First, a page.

Support for teachers over unionsPoll: Most voters would pay higher taxes
For all the talk of teacher bashing, a big majority of Californians think highly of public school teachers; most believe they’re underpaid. But they also have issues with their union, a new poll has found.
According to a survey of 1,500 Californians by the USC Dornsife/Los Angeles Times Poll, 52 percent said that teachers unions are too powerful, while 36 percent disagreed; 45 percent said unions are resistant to reforms that would improve schools, while 37 percent disagreed. Parents in the survey were the most critical of the unions. (For the full results, go here. )
But at the same time, by a 45-40 split, respondents agreed with the statement “Unions help teachers succeed in a very tough profession,” and in this case, parents, with first-hand knowledge, agreed even more: 49 percent to 37 percent.
Sixty-two percent agreed with the statements that teachers unions had too much influence over policy, compared with 54 percent who said that for-profit organizations cared more about making money than improving education, including those that operate charter schools.
Student test scores for evaluations
U.S. Secretary of Education Arne Duncan generally will be pleased and the California Teachers Association disconcerted with the poll results. Nearly seven in 10 (69 percent) of those surveyed say that teachers’ evaluations should be made public; those surveyed say that students’ progress and performance on standardized tests scores should count, on average, for almost half of teachers’ evaluations, with classroom observations and parent feedback included as well.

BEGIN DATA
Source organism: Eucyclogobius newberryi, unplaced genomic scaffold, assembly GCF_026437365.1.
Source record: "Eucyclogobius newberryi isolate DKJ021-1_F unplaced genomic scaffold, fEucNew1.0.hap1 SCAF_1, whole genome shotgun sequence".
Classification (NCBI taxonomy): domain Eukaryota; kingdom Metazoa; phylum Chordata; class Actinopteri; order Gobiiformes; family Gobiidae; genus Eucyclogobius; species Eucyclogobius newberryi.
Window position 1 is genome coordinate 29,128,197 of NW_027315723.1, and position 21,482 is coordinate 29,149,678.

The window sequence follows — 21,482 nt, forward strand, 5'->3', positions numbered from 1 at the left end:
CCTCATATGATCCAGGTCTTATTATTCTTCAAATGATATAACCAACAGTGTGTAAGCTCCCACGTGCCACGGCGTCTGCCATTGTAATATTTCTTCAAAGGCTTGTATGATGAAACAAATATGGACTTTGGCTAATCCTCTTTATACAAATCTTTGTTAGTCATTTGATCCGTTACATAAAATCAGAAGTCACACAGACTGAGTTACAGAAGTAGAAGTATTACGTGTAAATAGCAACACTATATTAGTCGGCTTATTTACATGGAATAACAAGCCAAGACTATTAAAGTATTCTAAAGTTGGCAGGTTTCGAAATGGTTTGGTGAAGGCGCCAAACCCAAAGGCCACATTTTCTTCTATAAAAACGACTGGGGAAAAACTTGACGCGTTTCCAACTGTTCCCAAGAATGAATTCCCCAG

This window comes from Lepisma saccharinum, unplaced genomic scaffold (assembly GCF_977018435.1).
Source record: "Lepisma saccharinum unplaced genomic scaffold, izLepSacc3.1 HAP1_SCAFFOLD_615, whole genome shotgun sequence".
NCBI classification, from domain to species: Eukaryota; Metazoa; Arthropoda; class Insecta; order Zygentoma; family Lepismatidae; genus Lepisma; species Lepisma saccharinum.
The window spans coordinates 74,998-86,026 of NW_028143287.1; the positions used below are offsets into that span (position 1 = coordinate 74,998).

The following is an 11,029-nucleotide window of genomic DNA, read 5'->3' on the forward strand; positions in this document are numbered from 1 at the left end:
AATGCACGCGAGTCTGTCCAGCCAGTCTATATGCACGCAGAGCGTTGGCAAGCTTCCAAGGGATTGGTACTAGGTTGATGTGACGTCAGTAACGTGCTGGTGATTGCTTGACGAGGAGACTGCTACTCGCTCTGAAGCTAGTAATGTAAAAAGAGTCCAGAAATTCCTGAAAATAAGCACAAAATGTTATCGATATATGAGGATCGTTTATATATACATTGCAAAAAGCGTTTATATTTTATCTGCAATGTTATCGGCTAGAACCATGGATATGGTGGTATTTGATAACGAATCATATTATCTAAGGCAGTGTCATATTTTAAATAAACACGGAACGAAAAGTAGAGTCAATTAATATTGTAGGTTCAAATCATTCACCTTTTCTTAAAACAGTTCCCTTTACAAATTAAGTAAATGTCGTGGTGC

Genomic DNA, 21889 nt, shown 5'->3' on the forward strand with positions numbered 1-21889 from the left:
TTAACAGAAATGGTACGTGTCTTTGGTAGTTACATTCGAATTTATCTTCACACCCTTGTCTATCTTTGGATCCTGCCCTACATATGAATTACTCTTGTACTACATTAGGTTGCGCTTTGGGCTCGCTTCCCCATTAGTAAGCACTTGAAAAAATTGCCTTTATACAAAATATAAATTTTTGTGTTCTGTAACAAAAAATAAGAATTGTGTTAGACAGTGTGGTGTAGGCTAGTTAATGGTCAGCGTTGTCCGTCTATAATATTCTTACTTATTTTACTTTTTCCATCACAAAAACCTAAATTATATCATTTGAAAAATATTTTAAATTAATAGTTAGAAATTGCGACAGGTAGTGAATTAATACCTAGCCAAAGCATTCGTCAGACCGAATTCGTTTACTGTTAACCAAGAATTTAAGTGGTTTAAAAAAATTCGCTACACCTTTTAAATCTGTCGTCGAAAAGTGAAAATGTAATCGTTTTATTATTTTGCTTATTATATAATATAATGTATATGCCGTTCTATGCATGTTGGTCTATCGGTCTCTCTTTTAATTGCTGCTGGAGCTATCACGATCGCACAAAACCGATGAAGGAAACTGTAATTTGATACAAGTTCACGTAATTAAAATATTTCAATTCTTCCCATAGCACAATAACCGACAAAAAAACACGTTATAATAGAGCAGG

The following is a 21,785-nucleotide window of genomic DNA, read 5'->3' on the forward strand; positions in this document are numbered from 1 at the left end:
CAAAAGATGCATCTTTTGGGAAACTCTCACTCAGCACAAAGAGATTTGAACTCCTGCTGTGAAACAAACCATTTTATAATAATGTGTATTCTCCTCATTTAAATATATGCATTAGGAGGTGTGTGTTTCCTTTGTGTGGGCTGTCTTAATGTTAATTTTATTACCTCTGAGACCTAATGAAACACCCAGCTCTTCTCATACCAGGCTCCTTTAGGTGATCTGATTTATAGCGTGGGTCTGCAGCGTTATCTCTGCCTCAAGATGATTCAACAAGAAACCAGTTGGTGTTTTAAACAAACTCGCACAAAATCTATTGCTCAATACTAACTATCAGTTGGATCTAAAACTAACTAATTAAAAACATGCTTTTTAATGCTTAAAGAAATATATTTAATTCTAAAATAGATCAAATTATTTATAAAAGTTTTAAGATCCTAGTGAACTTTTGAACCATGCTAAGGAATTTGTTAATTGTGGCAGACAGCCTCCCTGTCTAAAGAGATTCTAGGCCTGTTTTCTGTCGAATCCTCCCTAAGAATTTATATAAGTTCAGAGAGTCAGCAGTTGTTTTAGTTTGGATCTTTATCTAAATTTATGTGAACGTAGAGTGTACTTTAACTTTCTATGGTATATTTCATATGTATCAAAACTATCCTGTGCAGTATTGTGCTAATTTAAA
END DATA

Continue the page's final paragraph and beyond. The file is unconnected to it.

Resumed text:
Giving test scores that much weight puts Californians in fundamental agreement with the Obama administration, which has made using test scores as a significant factor a condition in the Race to the Top competition and the latest waiver for the No Child Left Behind law. The California Teachers Assn. doesn’t want scores used at all, arguing that the tests weren’t designed for evaluating teachers and are fraught with errors. What respondents overwhelmingly don’t like is the status quo of basing pay on seniority (10 percent agreed with that) or advanced degrees and training (only 13 percent agreed).
Other finds in the poll:
- Years of budget cuts for schools have gotten to the point where a solid majority of Californians would be willing to pay more school taxes, even if that meant an increase in their own taxes: 64 percent were strongly or somewhat in favor; the percentage didn’t change significantly for those who were told that California ranks 42nd in the nation in per student funding;
- As for factors that would improve the quality of public schools, the poll found greatest support for reducing class size and increasing parental involvement; two-thirds would support putting more money into economically and socially disadvantaged schools, a percentage that drops to 57 percent when told that doing so would involve taking money from wealthier schools. (Update: Respondents also give high marks to providing aspiring teachers with a one-year apprenticeship under a high-performing teacher.)
- 52 percent of the 308 parents in the survey said they’d consider enrolling their children in a charter school, compared with 38 percent who said they wouldn’t.